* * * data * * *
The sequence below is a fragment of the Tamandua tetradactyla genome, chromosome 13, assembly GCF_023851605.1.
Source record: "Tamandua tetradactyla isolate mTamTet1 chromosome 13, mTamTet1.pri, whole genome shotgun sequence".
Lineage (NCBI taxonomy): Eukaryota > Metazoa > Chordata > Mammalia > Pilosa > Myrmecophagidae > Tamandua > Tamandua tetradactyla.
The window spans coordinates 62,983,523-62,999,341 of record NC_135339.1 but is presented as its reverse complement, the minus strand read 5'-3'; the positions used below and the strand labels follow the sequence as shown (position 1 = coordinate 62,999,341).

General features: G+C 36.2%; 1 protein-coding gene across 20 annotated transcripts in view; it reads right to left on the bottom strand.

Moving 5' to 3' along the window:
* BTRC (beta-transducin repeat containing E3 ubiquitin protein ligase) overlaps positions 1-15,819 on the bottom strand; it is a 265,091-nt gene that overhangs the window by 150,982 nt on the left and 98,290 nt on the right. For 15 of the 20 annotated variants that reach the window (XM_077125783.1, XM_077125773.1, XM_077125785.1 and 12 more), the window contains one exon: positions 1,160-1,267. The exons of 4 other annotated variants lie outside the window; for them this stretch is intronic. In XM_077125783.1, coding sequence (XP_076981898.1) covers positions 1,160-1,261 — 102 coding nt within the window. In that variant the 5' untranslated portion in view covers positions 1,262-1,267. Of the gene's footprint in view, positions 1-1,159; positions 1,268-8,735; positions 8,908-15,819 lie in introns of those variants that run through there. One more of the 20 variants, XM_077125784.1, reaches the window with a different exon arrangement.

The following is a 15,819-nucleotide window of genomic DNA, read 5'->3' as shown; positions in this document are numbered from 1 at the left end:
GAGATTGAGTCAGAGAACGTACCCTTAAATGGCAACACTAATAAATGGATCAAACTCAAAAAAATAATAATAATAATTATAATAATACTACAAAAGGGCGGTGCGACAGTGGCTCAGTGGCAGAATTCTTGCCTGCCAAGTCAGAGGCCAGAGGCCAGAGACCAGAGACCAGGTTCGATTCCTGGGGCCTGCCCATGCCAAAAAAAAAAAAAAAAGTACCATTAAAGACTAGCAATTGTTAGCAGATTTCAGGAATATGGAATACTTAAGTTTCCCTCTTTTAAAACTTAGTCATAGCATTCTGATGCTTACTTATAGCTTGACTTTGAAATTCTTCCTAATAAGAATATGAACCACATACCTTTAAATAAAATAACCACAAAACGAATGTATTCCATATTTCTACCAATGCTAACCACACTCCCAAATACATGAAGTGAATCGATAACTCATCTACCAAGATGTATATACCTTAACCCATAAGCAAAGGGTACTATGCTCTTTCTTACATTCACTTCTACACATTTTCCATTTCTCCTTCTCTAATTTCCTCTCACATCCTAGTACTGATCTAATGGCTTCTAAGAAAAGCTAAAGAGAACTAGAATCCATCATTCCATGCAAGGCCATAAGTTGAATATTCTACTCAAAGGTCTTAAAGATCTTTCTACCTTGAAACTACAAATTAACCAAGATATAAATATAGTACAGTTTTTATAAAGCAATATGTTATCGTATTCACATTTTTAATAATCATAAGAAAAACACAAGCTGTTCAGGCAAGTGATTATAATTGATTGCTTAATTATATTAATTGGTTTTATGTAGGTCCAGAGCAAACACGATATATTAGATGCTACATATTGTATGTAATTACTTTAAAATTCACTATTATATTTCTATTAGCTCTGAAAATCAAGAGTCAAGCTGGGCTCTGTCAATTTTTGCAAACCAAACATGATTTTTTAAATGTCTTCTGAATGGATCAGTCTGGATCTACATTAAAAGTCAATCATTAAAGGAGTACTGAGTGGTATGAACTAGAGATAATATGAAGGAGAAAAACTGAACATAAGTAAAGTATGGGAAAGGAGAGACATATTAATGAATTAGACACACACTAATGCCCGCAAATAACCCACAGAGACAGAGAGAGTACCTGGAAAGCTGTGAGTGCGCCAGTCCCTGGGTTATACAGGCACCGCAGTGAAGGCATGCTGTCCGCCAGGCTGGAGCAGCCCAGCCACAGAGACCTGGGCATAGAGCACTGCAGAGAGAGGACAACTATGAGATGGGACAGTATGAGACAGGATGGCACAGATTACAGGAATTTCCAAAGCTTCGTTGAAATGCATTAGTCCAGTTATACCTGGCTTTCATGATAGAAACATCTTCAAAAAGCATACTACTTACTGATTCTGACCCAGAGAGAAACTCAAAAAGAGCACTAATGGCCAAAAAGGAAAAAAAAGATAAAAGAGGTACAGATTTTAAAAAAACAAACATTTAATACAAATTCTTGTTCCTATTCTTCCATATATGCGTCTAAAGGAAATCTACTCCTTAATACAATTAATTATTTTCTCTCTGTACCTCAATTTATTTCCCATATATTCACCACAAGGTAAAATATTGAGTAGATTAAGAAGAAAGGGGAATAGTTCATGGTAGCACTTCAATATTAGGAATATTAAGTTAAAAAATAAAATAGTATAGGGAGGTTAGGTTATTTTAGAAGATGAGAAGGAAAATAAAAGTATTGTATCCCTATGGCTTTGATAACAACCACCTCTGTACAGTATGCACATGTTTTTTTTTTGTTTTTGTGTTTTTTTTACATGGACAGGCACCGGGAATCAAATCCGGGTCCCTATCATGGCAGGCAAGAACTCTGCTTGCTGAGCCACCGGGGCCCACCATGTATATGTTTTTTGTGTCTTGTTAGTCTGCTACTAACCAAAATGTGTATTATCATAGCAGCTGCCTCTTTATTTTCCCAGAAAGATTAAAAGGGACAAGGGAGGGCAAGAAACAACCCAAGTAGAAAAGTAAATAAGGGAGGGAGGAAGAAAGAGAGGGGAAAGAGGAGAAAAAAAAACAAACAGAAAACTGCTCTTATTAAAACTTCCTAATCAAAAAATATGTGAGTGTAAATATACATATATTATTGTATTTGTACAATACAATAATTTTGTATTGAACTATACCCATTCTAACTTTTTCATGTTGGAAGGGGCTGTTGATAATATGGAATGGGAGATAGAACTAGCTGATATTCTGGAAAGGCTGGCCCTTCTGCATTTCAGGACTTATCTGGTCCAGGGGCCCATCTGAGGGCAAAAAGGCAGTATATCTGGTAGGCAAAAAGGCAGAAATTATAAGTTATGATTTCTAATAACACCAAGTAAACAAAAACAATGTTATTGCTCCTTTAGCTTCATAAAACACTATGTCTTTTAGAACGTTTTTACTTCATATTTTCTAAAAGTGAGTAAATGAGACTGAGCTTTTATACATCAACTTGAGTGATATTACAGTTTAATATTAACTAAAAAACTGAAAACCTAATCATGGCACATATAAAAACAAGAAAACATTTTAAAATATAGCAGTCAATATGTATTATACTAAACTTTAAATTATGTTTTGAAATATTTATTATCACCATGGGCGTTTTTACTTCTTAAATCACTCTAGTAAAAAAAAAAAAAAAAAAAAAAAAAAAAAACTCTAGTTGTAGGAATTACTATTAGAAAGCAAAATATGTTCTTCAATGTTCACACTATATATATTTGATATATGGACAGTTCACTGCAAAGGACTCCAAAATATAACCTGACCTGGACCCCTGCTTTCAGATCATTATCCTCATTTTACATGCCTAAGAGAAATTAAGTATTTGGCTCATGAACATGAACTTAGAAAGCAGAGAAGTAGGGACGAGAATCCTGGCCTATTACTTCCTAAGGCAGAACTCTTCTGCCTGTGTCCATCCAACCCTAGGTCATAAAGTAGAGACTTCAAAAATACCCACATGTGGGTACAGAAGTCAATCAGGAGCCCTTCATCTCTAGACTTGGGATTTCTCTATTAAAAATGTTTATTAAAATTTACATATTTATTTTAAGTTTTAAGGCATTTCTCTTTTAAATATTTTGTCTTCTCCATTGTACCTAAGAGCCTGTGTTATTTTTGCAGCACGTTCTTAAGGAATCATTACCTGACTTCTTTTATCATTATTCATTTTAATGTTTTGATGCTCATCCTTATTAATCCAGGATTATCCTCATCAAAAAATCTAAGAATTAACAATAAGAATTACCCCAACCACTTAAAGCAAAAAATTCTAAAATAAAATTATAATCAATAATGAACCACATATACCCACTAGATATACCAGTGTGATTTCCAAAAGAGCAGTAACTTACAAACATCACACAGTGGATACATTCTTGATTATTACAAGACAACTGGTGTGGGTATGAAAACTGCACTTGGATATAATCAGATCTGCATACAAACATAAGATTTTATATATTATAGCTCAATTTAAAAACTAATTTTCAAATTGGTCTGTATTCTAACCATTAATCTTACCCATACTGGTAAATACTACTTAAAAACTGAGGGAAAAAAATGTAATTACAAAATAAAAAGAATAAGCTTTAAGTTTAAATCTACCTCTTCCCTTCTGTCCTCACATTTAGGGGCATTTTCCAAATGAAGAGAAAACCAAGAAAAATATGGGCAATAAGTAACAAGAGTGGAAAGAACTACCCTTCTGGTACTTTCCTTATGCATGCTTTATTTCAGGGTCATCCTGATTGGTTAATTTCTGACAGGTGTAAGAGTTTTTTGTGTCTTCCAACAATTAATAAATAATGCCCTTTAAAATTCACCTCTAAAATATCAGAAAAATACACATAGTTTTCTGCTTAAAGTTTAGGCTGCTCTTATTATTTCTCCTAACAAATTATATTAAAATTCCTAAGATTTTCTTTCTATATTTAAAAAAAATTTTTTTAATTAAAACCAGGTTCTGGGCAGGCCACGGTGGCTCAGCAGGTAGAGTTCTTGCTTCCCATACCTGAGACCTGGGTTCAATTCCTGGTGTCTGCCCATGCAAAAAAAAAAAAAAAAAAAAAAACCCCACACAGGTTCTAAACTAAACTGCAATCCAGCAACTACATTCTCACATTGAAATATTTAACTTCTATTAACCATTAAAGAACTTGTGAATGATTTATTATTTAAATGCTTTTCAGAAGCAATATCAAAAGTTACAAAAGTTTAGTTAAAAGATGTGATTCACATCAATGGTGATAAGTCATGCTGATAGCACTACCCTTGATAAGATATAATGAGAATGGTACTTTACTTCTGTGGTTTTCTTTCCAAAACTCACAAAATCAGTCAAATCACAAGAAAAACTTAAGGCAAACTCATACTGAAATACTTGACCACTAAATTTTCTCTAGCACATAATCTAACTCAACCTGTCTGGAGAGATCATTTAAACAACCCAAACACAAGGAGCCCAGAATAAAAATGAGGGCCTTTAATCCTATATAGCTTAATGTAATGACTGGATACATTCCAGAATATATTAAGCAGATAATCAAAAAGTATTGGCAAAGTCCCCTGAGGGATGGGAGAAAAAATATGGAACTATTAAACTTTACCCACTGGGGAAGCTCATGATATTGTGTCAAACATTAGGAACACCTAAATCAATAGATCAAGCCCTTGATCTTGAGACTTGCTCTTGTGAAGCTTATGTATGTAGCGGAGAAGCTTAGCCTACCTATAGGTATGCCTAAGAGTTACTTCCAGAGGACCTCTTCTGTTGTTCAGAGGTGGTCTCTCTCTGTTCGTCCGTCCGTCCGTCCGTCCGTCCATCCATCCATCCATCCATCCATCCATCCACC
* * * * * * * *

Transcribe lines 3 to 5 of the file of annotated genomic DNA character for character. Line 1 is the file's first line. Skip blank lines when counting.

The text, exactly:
Lineage (NCBI taxonomy): Eukaryota > Metazoa > Chordata > Mammalia > Pilosa > Myrmecophagidae > Tamandua > Tamandua tetradactyla.
The window spans coordinates 62,983,523-62,999,341 of record NC_135339.1 but is presented as its reverse complement, the minus strand read 5'-3'; the positions used below and the strand labels follow the sequence as shown (position 1 = coordinate 62,999,341).

General features: G+C 36.2%; 1 protein-coding gene across 20 annotated transcripts in view; it reads right to left on the bottom strand.